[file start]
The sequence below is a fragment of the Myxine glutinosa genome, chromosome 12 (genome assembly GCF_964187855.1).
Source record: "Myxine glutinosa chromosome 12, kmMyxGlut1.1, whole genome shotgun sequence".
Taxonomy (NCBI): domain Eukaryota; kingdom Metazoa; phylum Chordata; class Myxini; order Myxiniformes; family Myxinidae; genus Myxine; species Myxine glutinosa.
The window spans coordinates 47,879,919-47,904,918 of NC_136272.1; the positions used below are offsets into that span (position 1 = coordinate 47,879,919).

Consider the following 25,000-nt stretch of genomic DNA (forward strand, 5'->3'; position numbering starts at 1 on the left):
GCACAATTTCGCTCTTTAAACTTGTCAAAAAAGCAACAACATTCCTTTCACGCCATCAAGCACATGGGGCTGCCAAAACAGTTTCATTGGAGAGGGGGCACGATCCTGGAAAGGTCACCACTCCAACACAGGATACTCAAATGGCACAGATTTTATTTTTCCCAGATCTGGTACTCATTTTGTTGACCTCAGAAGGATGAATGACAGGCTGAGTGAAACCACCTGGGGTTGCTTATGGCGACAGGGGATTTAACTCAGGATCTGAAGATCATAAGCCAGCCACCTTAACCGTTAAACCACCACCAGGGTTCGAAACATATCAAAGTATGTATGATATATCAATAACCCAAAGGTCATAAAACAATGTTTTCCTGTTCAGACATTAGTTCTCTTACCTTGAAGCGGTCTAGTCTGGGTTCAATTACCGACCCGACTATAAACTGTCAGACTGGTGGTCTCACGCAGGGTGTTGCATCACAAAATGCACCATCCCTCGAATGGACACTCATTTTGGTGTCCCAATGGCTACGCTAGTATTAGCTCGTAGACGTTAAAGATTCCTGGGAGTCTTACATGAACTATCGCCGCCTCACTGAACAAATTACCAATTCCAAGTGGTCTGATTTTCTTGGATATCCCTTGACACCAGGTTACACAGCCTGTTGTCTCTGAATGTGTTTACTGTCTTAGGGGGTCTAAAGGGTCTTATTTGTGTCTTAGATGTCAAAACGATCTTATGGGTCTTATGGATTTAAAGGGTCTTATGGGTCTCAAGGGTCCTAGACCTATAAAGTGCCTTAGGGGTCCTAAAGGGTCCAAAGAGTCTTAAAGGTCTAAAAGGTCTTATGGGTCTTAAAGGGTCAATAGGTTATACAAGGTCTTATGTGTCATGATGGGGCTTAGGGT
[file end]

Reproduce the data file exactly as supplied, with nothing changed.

The sequence below is a fragment of the Myxine glutinosa genome, chromosome 12 (genome assembly GCF_964187855.1).
Source record: "Myxine glutinosa chromosome 12, kmMyxGlut1.1, whole genome shotgun sequence".
Taxonomy (NCBI): domain Eukaryota; kingdom Metazoa; phylum Chordata; class Myxini; order Myxiniformes; family Myxinidae; genus Myxine; species Myxine glutinosa.
The window spans coordinates 47,879,919-47,904,918 of NC_136272.1; the positions used below are offsets into that span (position 1 = coordinate 47,879,919).

Consider the following 25,000-nt stretch of genomic DNA (forward strand, 5'->3'; position numbering starts at 1 on the left):
GCACAATTTCGCTCTTTAAACTTGTCAAAAAAGCAACAACATTCCTTTCACGCCATCAAGCACATGGGGCTGCCAAAACAGTTTCATTGGAGAGGGGGCACGATCCTGGAAAGGTCACCACTCCAACACAGGATACTCAAATGGCACAGATTTTATTTTTCCCAGATCTGGTACTCATTTTGTTGACCTCAGAAGGATGAATGACAGGCTGAGTGAAACCACCTGGGGTTGCTTATGGCGACAGGGGATTTAACTCAGGATCTGAAGATCATAAGCCAGCCACCTTAACCGTTAAACCACCACCAGGGTTCGAAACATATCAAAGTATGTATGATATATCAATAACCCAAAGGTCATAAAACAATGTTTTCCTGTTCAGACATTAGTTCTCTTACCTTGAAGCGGTCTAGTCTGGGTTCAATTACCGACCCGACTATAAACTGTCAGACTGGTGGTCTCACGCAGGGTGTTGCATCACAAAATGCACCATCCCTCGAATGGACACTCATTTTGGTGTCCCAATGGCTACGCTAGTATTAGCTCGTAGACGTTAAAGATTCCTGGGAGTCTTACATGAACTATCGCCGCCTCACTGAACAAATTACCAATTCCAAGTGGTCTGATTTTCTTGGATATCCCTTGACACCAGGTTACACAGCCTGTTGTCTCTGAATGTGTTTACTGTCTTAGGGGGTCTAAAGGGTCTTATTTGTGTCTTAGATGTCAAAACGATCTTATGGGTCTTATGGATTTAAAGGGTCTTATGGGTCTCAAGGGTCCTAGACCTATAAAGTGCCTTAGGGGTCCTAAAGGGTCCAAAGAGTCTTAAAGGTCTAAAAGGTCTTATGGGTCTTAAAGGGTCAATAGGTTATACAAGGTCTTATGTGTCATGATGGGGCTTAGGGT